I learnt everything I know about fatherhood from my dad 

Father and son

Our relationships with parents affects us profoundly and, inasmuch as we want good relations, many are either broken or non-existent. 

Photo credit: Pool

What you need to know:

  • Presence, courage, unity, belief-in self, prayer and being active in the lives of those you love and matter are vital lessons that my dad left me. That was my inheritance.
  • His exit marked the end of his life, but that was the beginning of self-discovery for me. 
  • Dad was a man and a half, but he wouldn’t be all that without my mum. 

Fifteen years ago, I lost a part of me. I lost my dad. I call him dad and not my father because anyone can be a father, but not everyone can be a dad. 
As a teenager then, I knew I had a man to look up to. He did not have it all together, but he was the best I had.

He was present. That is one distinction between a father and a dad. He was affectionate very familiar with what happened in my life every day.

Our relationship was more than that of a man we only share a DNA with. He loved and disciplined us in equal measure. 
Thinking about him makes me miss him. I miss doing school assignments with him; I miss his contagious laughter. I miss the prayers, the ones he made us have as a family before going to bed, and the ones he would pray every day at 3 am without fail. My dad was an active one. He was more than just a male parent as he played a significant role in my growth and development as a son and teenager. 


He was James Bond 

My dad was not a coward. That was a great lesson and attribute I picked from him. Living in a plot in Mathare, crime was the order of the day; however, when we had someone scream “Mwizi, Mwizi!” even at 1:00 am he would be the first to open the door go out to find out who it was. Dad was our James Bond. That courage lives in me, that risk-taking flows in my bloodstream. Trust me; it’s taken me places. I may have lost him, but I gained immensely. 
Today, as a young man and a dad, I wear that attribute with pride. From his example, I have refused to let myself be seen, labelled or even appear as a weakling.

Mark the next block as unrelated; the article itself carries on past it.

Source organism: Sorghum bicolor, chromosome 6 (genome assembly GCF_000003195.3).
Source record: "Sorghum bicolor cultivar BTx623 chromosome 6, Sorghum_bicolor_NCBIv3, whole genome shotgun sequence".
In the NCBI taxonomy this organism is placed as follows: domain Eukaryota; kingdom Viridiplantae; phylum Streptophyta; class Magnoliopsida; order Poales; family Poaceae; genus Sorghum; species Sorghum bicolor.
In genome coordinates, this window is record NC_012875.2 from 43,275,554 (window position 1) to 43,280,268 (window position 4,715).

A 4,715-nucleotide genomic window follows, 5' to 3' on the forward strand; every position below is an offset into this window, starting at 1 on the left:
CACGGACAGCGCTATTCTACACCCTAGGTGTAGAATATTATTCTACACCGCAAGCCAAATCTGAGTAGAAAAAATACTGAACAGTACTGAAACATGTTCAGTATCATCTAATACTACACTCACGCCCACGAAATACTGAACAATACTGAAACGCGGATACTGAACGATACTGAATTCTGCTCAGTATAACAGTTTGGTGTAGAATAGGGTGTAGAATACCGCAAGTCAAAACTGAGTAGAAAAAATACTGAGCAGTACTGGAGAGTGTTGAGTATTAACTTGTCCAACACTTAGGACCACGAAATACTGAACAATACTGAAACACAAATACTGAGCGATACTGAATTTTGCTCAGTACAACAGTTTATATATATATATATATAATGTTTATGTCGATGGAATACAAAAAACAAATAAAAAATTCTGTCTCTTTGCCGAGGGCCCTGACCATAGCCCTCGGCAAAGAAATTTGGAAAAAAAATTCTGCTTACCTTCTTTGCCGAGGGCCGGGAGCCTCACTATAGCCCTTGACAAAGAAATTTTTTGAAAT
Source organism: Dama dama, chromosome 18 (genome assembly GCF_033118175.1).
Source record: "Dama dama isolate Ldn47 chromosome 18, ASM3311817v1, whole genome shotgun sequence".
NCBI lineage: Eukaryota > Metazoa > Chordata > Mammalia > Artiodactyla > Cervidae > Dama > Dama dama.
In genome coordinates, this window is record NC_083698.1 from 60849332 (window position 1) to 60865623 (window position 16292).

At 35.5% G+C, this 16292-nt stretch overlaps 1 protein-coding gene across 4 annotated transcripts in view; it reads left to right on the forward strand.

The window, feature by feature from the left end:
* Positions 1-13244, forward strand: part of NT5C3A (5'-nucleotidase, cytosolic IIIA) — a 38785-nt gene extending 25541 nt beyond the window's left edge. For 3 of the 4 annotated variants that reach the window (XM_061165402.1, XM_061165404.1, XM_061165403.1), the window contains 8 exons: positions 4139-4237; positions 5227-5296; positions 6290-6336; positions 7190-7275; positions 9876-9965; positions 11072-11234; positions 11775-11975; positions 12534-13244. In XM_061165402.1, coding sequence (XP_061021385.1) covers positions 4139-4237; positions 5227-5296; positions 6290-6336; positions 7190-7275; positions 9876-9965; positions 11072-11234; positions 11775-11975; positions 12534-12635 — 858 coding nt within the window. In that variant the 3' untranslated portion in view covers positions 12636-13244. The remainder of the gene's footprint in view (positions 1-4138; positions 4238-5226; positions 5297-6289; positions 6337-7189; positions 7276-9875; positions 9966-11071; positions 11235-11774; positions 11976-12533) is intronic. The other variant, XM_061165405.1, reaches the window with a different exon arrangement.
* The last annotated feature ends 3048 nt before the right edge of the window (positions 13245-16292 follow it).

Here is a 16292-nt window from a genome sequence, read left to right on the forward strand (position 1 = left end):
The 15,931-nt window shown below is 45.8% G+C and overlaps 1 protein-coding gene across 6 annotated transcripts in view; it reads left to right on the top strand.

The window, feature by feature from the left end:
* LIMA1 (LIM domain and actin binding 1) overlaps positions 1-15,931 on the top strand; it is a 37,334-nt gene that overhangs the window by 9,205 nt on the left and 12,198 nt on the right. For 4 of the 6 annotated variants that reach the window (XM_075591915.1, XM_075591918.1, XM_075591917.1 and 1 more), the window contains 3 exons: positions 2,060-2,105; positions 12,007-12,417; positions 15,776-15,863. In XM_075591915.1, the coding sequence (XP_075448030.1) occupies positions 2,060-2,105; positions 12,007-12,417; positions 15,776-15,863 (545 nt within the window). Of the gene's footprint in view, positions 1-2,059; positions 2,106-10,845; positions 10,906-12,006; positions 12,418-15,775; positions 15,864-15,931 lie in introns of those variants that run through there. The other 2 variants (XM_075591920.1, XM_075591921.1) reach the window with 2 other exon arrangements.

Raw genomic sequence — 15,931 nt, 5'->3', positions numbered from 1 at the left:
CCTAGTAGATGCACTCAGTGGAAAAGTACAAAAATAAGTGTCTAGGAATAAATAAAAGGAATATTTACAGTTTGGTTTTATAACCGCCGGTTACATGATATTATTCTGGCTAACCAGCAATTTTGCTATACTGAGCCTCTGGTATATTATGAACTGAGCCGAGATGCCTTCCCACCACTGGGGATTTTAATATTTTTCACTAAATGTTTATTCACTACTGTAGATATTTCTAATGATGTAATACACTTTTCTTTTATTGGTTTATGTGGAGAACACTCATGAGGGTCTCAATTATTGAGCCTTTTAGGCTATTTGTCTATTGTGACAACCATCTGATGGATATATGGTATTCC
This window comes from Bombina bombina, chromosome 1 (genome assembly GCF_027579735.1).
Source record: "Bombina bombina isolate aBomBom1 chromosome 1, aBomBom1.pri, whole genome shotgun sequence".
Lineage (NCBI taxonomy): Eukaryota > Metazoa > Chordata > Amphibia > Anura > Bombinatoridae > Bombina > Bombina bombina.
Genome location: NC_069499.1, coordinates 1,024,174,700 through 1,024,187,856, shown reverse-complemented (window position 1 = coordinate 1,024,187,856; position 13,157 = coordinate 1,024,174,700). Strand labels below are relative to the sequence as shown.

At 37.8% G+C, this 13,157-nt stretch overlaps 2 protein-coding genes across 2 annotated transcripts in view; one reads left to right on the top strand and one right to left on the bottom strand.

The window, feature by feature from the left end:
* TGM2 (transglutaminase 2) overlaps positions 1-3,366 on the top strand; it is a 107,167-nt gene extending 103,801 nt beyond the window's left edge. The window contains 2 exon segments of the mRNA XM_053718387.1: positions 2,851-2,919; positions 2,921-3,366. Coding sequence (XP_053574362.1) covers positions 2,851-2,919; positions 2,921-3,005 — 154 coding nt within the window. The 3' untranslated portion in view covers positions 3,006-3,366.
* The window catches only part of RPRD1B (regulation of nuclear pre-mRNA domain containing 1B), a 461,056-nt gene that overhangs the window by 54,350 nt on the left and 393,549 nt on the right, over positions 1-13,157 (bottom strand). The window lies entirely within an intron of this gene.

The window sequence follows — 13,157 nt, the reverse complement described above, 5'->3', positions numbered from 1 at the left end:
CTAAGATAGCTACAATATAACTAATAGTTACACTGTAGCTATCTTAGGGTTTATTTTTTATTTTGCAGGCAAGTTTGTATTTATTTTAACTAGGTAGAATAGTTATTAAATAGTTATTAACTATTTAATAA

I have dared to dream, amidst a highly competitive society, I still show up and present myself for success- because according to dad, it can be done. 
My dad never wallowed in self-pity for as long as I can remember.

For many years he was jobless, but that did not stop him from showing up for his family.

He was still protective, supportive, and responsible towards his children and wife with his empty pockets. He cooked the best meals and lightened up the home.

As a man, he led his family, even on his deathbed. Dad made sure we respected our mum, and we remained disciplined, in and out of the house. That man whipped me without mercy. While it looked inappropriate then, today, the discipline has defined who I am. It shaped my path to success. 
Presence, courage, unity, belief-in self, prayer and being active in the lives of those you love and matter are vital lessons that my dad left me. That was my inheritance. 
His exit marked the end of his life, but that was the beginning of self-discovery for me. Dad was a man and a half, but he wouldn’t be all that without my mum. I discovered this when I had to step in as a deputy parent by being the firstborn. Fifteen years later, I am learning to become a dad too. When I look at my sons, all I wish for, pray for, and work towards is having a great impact on their behaviour, psychology, and development.
To young dads out here, and to every young father who wants to become a dad, paying school fees is not enough; that’s a father’s responsibility. Being present is not enough.

You need to be present-present, not present-absent. Your children need to feel your presence, not just see it.

Your son or daughter may never remember you for paying school fees, buying food in the house or buying them the latest clothes on fashion, but for every memory you chose to create with them, and for every positive attribute and seed you plant in them. 
 



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